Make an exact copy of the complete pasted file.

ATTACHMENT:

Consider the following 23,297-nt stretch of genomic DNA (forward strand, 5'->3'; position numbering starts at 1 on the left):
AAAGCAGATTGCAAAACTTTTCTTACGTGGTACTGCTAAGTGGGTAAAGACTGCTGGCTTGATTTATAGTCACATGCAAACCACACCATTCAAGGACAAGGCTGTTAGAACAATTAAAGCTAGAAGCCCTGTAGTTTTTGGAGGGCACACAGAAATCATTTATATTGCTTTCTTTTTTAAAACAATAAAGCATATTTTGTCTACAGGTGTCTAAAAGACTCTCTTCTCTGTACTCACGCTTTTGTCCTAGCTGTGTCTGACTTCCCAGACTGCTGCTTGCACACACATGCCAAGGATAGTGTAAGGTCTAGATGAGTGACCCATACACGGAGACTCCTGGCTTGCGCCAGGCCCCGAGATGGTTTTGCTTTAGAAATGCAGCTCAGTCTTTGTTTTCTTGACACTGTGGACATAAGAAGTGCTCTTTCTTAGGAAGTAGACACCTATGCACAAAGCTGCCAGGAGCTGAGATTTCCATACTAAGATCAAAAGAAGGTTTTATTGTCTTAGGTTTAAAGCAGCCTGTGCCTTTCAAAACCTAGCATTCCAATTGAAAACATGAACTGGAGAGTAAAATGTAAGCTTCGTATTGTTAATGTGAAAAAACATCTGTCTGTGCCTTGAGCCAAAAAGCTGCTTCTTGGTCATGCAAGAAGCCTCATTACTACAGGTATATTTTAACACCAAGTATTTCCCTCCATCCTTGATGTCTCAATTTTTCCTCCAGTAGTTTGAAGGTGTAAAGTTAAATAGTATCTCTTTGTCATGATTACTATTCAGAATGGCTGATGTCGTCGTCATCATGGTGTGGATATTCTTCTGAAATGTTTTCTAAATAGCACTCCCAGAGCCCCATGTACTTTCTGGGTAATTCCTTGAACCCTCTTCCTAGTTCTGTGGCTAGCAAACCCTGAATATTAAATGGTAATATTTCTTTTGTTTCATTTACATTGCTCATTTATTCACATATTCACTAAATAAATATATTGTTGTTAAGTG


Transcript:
Consider the following 23,297-nt stretch of genomic DNA (forward strand, 5'->3'; position numbering starts at 1 on the left):
AAAGCAGATTGCAAAACTTTTCTTACGTGGTACTGCTAAGTGGGTAAAGACTGCTGGCTTGATTTATAGTCACATGCAAACCACACCATTCAAGGACAAGGCTGTTAGAACAATTAAAGCTAGAAGCCCTGTAGTTTTTGGAGGGCACACAGAAATCATTTATATTGCTTTCTTTTTTAAAACAATAAAGCATATTTTGTCTACAGGTGTCTAAAAGACTCTCTTCTCTGTACTCACGCTTTTGTCCTAGCTGTGTCTGACTTCCCAGACTGCTGCTTGCACACACATGCCAAGGATAGTGTAAGGTCTAGATGAGTGACCCATACACGGAGACTCCTGGCTTGCGCCAGGCCCCGAGATGGTTTTGCTTTAGAAATGCAGCTCAGTCTTTGTTTTCTTGACACTGTGGACATAAGAAGTGCTCTTTCTTAGGAAGTAGACACCTATGCACAAAGCTGCCAGGAGCTGAGATTTCCATACTAAGATCAAAAGAAGGTTTTATTGTCTTAGGTTTAAAGCAGCCTGTGCCTTTCAAAACCTAGCATTCCAATTGAAAACATGAACTGGAGAGTAAAATGTAAGCTTCGTATTGTTAATGTGAAAAAACATCTGTCTGTGCCTTGAGCCAAAAAGCTGCTTCTTGGTCATGCAAGAAGCCTCATTACTACAGGTATATTTTAACACCAAGTATTTCCCTCCATCCTTGATGTCTCAATTTTTCCTCCAGTAGTTTGAAGGTGTAAAGTTAAATAGTATCTCTTTGTCATGATTACTATTCAGAATGGCTGATGTCGTCGTCATCATGGTGTGGATATTCTTCTGAAATGTTTTCTAAATAGCACTCCCAGAGCCCCATGTACTTTCTGGGTAATTCCTTGAACCCTCTTCCTAGTTCTGTGGCTAGCAAACCCTGAATATTAAATGGTAATATTTCTTTTGTTTCATTTACATTGCTCATTTATTCACATATTCACTAAATAAATATATTGTTGTTAAGTG